If you are going to Barcelona, be aware that while there is a Citibank in Barcelona, it is not directly related to Citibank in the U.S. In fact, the Citibank in Barcelona is expensive and past students have had security issues with them. Do not open a Citibank account in the U.S. expecting to use it in Barcelona.
You will have an e-mail account free of charge. Student computer facilities are crowded. You may wait anywhere from 20 minutes to two hours to use e-mail in the university facilities. You are required to type all your papers. You will need to supply your own paper in the computer labs. Past students report that having a laptop makes writing papers and checking e-mail convenient. Many students use Internet cafés for e-mail. Internet cafés have various options and rates; past students recommend shopping around for the best deals. Once you are registered as a regular student at the AUB, you will receive a personal identification number (PIN) that will allow you to activate your personal account. The university has restricted WiFi, which is accessible through personal password and ID number.
Barcelona: During the ILP in Barcelona, address mail to the Barcelona Study Center.
Universitat de Barcelona Centro California Illinois
Facultad de Filología
Gran Via de les Corts Catalanes, 585
08007 Barcelona, SPAIN
Mail During the Year
Mail should be sent directly to your private housing after the ILP.
Pre-ILP and ILP Housing & Meals
During your program’s ILP in Barcelona, your housing is prearranged in a local colegio mayor (roughly equivalent to a dormitory). UC and University of Illinois students attending the University of Barcelona will also be housed in the colegio mayor. Photos, maps, and information about the colegio are available on the website, listed below:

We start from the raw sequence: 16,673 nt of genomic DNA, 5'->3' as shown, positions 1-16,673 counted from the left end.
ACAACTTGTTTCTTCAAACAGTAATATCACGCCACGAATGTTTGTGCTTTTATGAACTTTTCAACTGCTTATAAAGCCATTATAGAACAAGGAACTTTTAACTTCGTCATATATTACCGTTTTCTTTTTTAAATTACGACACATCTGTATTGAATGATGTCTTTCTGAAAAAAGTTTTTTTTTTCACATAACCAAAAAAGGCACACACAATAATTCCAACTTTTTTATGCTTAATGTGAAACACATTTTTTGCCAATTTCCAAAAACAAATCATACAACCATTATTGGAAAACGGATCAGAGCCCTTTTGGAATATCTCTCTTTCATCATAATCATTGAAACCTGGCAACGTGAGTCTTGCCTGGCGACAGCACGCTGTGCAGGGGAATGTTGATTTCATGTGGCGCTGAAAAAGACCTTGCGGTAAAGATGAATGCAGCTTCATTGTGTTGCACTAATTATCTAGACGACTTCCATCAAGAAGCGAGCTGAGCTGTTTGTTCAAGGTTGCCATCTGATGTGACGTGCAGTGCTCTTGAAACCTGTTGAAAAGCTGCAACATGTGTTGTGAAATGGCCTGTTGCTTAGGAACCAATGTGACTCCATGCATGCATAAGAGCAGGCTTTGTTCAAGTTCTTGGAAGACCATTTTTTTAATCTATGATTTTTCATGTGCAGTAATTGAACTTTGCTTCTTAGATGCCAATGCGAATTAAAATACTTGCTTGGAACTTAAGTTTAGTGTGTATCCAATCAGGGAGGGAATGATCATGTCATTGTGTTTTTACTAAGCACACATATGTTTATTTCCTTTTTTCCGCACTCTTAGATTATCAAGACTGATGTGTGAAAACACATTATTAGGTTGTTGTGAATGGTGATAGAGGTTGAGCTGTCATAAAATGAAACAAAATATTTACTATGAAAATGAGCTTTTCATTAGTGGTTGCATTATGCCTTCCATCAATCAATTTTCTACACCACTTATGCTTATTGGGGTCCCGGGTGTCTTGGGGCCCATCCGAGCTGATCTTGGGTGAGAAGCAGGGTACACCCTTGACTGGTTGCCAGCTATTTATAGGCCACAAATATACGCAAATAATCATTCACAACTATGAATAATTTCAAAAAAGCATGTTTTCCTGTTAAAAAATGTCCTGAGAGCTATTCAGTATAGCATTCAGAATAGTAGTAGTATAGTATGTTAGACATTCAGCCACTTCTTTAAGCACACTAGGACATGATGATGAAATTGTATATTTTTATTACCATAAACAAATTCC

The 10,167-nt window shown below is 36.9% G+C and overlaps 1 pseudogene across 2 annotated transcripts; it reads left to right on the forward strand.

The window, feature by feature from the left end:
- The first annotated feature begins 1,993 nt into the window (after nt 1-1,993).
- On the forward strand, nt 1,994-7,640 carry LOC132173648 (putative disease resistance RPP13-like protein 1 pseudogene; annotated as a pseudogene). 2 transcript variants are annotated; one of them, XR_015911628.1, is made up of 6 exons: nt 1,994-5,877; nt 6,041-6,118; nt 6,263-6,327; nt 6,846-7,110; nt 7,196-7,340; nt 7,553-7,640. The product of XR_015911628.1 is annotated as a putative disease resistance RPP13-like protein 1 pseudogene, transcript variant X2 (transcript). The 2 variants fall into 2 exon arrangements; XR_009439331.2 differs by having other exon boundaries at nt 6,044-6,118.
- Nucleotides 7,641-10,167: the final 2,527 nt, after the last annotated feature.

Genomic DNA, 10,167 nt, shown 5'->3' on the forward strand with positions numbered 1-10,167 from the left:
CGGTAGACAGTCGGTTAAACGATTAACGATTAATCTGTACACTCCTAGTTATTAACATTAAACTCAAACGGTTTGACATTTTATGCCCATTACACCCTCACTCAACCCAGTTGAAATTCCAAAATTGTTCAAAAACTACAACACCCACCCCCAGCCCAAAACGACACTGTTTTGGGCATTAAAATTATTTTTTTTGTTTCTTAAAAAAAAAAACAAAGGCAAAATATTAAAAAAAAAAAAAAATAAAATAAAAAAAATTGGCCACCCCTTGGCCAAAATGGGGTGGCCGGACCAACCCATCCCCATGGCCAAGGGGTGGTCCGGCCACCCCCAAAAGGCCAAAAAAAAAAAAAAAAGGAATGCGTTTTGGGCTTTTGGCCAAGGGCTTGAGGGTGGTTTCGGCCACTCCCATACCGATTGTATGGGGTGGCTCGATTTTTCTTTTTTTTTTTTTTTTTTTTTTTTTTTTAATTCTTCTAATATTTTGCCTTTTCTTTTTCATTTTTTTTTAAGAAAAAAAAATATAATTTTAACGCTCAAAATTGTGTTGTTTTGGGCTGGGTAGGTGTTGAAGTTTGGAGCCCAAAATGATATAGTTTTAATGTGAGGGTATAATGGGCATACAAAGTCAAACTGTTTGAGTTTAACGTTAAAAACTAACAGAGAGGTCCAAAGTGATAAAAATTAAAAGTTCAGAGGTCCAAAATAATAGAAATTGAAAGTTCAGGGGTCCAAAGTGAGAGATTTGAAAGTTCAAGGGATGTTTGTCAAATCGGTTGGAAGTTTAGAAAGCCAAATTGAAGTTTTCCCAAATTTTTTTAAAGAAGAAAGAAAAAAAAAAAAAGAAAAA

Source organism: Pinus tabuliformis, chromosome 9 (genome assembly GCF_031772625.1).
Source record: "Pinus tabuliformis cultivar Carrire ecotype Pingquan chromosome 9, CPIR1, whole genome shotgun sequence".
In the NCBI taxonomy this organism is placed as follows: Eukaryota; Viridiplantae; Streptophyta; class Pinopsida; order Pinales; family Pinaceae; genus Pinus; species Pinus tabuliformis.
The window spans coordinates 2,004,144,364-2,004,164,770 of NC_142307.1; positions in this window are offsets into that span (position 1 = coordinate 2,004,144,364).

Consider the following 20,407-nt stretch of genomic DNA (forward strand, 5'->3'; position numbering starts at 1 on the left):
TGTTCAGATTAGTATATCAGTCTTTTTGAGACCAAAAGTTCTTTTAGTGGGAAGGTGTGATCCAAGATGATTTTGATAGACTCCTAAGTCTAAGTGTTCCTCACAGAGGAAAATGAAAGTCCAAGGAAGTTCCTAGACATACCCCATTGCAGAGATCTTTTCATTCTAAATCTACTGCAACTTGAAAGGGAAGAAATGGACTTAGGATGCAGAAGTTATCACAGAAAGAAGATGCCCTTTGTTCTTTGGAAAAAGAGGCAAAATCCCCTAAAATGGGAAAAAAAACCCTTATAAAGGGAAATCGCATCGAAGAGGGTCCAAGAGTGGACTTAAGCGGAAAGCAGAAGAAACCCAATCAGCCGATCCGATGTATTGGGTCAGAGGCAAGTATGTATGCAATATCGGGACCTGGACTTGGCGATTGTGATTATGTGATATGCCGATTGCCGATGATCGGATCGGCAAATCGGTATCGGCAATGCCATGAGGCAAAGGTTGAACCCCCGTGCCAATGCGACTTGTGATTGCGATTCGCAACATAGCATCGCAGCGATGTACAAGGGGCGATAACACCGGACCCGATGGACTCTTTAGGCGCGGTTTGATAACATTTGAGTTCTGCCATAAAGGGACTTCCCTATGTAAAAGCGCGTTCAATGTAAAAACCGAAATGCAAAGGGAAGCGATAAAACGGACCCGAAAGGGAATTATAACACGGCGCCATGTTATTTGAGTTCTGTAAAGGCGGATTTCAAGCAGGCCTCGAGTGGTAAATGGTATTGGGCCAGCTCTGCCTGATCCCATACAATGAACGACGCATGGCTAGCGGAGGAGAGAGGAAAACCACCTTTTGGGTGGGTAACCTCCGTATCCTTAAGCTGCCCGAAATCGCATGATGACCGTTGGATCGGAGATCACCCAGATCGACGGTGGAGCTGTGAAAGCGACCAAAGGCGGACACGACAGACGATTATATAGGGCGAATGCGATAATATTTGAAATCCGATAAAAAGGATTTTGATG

The website may include online room reservation services; you do not need to use these as your room will be reserved for you by UCEAP.
ILP housing is prearranged and is a program requirement. Room and board for your ILP colegio mayor is included in your UCEAP fees. If you move out of your ILP housing early and into your own housing, you will not be issued a refund.
You will probably share a room with another UCEAP student. Dorm rooms are reserved for UCEAP students only. Overnight guests are not permitted in the dorms or private homes (family or friends may not stay with you). Dependents and spouses may arrive at the end of the ILP. They cannot be accommodated in the ILP housing.
You may not arrive early to the colegio mayor. If you arrive early to your host city you must arrange your own accommodations. You must move out of the colegio mayor on the date indicated on your program calendar.
Living standards in Europe are different from those in the U.S. and rooms in a colegio mayor tend to be smaller and older than U.S. dorm rooms. All rooms are fully furnished. Although there may be a wash basin in each room, students usually share common showers and toilet facilities. Rooms are cleaned twice a week.
Bed linens are provided, but you must bring your own towels and toiletries. Coin-operated washing machines are available for students staying in the residencias.
Meals During the ILP
During the ILP, any meals provided at the colegio mayor are included in UCEAP fees. Only breakfast and one meal is provided, including weekends. Breakfast, which is not considered a “meal” in Spain, usually consists of a roll or bread and coffee—many students find it an adjustment to attend morning classes without a more substantial start.